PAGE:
Braving the cold to understand what makes squirrels tick
For most of us, our day begins with an alarm of some sort. We work, eat, and play, all on some sort of a schedule. While our world is dictated by mechanical clocks, the schedule of the non-human animal kingdom is largely dictated by internal clocks. This raises the question, what really makes animals tick?
Many mammal species in colder climates spend the winter months in torpor, a state of decreased physiological activity commonly known as hibernation. During this period of torpor, many bodily functions are suppressed to conserve energy, including the daily clock known as the circadian clock. Much is known about how circadian clocks operate during active periods; for instance, sunlight is the primary cue for internal clocks in many species, but the role of clocks in torpor is largely unknown. Do circadian clocks persist throughout torpor?
In blistery Anchorage, Alaska, Dr. Cory Williams of the University of Alaska, Anchorage, is braving the cold and snow to understand such clocks. His research animal is the arctic ground squirrel, chosen for its interesting winter hibernation conditions. Their hibernacula, the dens where they hibernate throughout the winter, can completely freeze in the cold winter. As a result, the squirrels go into a deep torpor, where their body temperatures can go as low as -3°C. So, do their clock-like rhythms persist at these extreme temperatures?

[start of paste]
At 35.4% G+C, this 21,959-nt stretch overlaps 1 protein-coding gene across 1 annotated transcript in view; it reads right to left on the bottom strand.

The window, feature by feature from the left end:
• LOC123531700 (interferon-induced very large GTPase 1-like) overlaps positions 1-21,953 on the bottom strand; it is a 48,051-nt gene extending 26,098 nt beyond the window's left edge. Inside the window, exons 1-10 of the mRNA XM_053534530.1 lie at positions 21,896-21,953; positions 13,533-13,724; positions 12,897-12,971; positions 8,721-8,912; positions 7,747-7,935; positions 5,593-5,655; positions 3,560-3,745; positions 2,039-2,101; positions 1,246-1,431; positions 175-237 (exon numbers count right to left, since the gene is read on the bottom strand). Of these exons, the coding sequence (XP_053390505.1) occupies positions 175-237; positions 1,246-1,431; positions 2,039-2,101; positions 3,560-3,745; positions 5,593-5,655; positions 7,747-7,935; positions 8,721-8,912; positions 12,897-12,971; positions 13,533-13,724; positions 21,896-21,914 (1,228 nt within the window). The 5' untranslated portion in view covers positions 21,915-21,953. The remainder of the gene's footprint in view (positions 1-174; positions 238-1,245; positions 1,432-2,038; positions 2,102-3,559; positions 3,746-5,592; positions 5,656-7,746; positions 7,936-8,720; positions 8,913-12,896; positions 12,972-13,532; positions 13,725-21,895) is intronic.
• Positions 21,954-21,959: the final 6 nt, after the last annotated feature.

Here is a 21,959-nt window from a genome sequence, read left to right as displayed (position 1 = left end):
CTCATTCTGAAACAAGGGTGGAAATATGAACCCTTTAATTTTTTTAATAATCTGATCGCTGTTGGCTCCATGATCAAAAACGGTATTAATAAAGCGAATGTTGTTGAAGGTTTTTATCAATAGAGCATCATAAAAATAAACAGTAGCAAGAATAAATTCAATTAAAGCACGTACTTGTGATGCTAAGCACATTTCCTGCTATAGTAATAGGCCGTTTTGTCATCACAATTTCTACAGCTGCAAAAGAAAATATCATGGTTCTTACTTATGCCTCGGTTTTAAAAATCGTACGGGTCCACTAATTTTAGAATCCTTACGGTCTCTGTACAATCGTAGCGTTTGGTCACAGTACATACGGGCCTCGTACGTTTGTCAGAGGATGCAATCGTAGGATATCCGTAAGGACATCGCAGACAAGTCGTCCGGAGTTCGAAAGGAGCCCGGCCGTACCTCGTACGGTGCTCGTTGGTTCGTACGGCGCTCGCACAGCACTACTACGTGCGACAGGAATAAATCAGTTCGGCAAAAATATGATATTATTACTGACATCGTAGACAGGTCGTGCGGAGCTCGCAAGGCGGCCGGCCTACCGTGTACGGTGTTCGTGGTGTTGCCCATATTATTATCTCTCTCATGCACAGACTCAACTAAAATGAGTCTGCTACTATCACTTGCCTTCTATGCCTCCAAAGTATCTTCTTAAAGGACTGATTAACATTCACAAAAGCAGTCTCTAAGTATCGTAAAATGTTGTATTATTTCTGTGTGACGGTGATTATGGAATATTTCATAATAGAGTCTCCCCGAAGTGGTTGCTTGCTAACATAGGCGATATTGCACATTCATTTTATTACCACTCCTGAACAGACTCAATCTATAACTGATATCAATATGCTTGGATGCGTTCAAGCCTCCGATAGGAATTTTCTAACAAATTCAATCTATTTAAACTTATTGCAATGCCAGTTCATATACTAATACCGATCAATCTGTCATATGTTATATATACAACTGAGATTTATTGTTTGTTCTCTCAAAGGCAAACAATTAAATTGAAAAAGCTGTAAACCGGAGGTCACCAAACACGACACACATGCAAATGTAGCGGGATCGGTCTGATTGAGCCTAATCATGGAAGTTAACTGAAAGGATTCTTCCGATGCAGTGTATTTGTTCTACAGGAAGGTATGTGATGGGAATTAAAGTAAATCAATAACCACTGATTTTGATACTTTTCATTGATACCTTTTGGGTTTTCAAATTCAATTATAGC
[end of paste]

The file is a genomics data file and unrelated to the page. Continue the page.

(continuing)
To answer this question, Dr. Williams used a combination of field and laboratory experiments. In the field, Dr. Williams and his team investigate the association between time of emergence from hibernation and the resumption of body temperature. In the lab, the team assesses the rhythmicity of squirrels by manipulating their light exposure and torpor conditions.
Their new results show that during winter hibernation, the squirrels' body temperatures are low and show no evidence of rhythmicity. In the lab, squirrels kept in constant darkness still develop body temperature rhythms upon re-emerging from hibernation, even in the absence of light cues. These results are among the first to confirm that the squirrels' clocks are not active during a period of torpor.
While the results of the experiments focused on the emergence of squirrels post-hibernation, Williams also noticed that male squirrels would enter their hibernacula two weeks prior to entering hibernation. Unexpectedly, they would continue to be rhythmic right up to entering hibernation. Williams speculates that this two-week disparity between entering and hibernating may have something to do with food caches. Squirrels may store food in those two weeks in the fall, enter torpor, and then have food stores in the spring after emerging from torpor but prior to actually leaving their hibernacula. However, at this point this hypothesis has not yet been tested.
Why does this matter? From the squirrels' perspectives, research on these animals is among the first to show a complete absence of rhythms during a period of torpor, opening the door for future studies on other animals that also enter torpor, such as bears during winter hibernation. For humans, who do not enter torpor, studying squirrels can potentially help us understand our own rhythms. A slew of human health issues, such as certain cancers and cardiovascular diseases, can be traced back to dysfunctional internal clocks. Perhaps research into what makes animals tick can help us to tick better.
Williams presented this research at the 2015 annual meeting of the Society for Integrative and Comparative Biology in West Palm Beach, Florida.